Middle East Consultant talks to Pedram Rad about U+A’s commitment to the region, staying ahead of the game and its business and key project deliveries in 2017
Established in Dubai by Pedram Rad and Martin Dufresne over 10 years ago, U+A has grown to become an international multidisciplinary consultancy with a vast array of projects under its belt. Thanks to its substantial pool of in-house talent and a commitment to quality, the firm has made a name for itself in the architecture, master planning, interiors and landscaping fields.
As a result, despite challenging market conditions in 2017, U+A expanded its project portfolio and closed the year on a high note. In fact, the firm was awarded the prestigious Architectural Company of the Year prize at the annual 2017 Middle East Consultant Awards, winning for the second year running.
“Winning this award is really encouraging, but it also makes me feel that we have to be even more responsible not just to our people but to our city; and of course we have a big responsibility to the clients that give us this opportunity to design,” says Pedram Rad, managing director at U+A.
The Middle East and Dubai specifically are highly competitive markets. To maintain an edge, Rad notes that he and his firm place a lot of emphasis on advancing staff skill levels. “We always encourage our people to grow, and what we want to do this year, in line with being an award-winning company, is to allocate budget for research and making sure that our team is always being educated. I think that no matter what age you are, you need to learn. You have to make sure that you are in the market as fresh and eager as you were when you first graduated.”
Rad is quick to point out that U+A is keen to hire talent from around the globe and that this diversity of staff contributes to his firm’s success. “Diversity in the workplace is always good, but it can be a challenge because people come from different cultures and backgrounds and have studied at different institutions. To get around this, we focus on team building and putting everyone’s heads together so we can move towards our goals and objectives. It’s challenging, but I think our team is quite responsive and we have had a great year because of them.”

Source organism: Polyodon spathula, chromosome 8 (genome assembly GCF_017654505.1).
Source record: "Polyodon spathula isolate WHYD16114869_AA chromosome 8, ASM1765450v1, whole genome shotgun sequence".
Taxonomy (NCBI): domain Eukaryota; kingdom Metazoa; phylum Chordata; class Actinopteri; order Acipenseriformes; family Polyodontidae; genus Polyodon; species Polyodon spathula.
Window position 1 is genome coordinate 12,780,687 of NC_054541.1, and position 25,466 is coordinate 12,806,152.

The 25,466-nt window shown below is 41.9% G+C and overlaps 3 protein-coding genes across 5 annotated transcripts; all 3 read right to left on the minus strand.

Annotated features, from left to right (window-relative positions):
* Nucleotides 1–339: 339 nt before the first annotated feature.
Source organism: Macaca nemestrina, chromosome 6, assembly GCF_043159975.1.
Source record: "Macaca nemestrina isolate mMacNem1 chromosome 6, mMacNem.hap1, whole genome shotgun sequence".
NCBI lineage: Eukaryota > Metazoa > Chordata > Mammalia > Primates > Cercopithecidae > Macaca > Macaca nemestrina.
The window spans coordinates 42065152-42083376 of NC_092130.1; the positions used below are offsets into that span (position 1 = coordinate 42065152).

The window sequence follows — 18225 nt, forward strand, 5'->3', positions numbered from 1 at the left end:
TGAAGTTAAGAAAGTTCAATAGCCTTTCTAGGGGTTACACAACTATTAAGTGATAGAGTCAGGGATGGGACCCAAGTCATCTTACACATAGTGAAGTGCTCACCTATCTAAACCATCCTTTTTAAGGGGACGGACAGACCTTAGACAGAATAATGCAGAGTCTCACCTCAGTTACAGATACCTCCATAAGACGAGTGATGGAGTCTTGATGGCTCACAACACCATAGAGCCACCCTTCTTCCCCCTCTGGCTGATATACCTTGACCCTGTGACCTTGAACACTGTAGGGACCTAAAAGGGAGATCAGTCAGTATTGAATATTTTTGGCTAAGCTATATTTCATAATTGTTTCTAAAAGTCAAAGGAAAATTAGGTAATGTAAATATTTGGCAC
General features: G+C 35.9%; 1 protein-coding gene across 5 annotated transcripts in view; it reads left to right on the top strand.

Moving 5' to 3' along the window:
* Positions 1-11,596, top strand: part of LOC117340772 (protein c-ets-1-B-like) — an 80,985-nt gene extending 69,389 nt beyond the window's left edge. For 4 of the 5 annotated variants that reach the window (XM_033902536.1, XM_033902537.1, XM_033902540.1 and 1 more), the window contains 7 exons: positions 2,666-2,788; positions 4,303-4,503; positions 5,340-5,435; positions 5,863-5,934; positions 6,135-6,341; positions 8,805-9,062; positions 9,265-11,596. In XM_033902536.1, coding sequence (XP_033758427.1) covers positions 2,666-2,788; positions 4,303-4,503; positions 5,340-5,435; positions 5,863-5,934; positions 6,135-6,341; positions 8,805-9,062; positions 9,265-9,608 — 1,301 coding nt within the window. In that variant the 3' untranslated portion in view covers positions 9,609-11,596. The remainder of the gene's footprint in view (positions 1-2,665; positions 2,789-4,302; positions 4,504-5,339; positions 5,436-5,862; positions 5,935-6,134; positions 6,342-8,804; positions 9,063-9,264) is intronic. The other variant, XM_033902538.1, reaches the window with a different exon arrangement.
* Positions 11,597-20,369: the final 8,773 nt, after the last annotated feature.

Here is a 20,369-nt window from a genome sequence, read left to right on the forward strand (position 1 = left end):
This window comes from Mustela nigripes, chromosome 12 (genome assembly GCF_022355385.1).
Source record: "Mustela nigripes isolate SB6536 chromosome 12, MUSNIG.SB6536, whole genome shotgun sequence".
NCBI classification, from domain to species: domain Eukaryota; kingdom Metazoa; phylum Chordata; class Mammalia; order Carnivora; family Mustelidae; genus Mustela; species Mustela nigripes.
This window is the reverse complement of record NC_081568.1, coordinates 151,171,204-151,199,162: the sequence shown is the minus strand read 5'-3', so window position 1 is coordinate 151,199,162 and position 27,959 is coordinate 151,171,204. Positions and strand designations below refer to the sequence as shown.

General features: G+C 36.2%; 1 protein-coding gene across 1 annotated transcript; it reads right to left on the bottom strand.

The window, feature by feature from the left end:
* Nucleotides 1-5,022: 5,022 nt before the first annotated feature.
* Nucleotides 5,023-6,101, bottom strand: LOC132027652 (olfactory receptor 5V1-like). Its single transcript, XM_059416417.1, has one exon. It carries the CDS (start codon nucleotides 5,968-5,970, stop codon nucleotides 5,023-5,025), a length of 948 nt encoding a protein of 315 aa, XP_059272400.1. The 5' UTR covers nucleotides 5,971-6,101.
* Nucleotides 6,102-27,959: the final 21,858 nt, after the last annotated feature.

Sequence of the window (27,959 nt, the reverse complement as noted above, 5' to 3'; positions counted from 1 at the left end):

Another factor in the firm’s success is its commitment to delivering both quality and value to clients. Rad notes that clients are becoming more and more cost-conscious, which means meeting expectations is a balancing act.
“We specialise in giving clients a quality, timeless design that is efficient and delivers both value and return on investment. Maintaining this balance is tough, but we are going to stay on this route and keep focusing on quality design and details. Unfortunately, we see a lot of projects where quality is lacking, which I think is a shame, so this is where we will continue to try and add value. We are trying to work closer with contractors to make sure that they understand what we want and this, I believe, pushes them to deliver better results.
“Working together, we can really achieve a different outlook for Dubai architecture. That’s important to us because this is our city, we’ve been here for many years, and we want to make sure that the architecture delivered is the best in the world and that both quality and details are top-notch.”
Reflecting on 2017
Despite challenging conditions across the GCC in 2017, U+A had a solid year and was even able to expand its portfolio. “Last year we included mid- and high-rise projects with developers such as Emaar. We were quite successful in the interior design sector as well, with projects such as the Marriott Hotel and also with Dubai Properties, again in the residential sector, working on high-rise projects. As you know, one of the signature projects that we worked on in 2017 was the floating homes within Marasi Business Bay. So 2017 was overall a good year in terms of the number of projects that we had,” Rad says
Looking at the year ahead, Rad is cautiously optimistic, noting that a variety of factors and the looming introduction of VAT had an impact on the real estate market. “We were not directly impacted by the slowdown in the real estate market, but it gave us a different perspective about the future and caused us to consider how to drive through it,” he notes.
Reacting to market realities, U+A looked internally to strengthen its various disciplines. “Each discipline is maintained as an individual business unit and we made sure they each contributed to the business. So not only can each business unit take on their own projects independent of the others, U+A can also leverage them all on specific projects when needed.”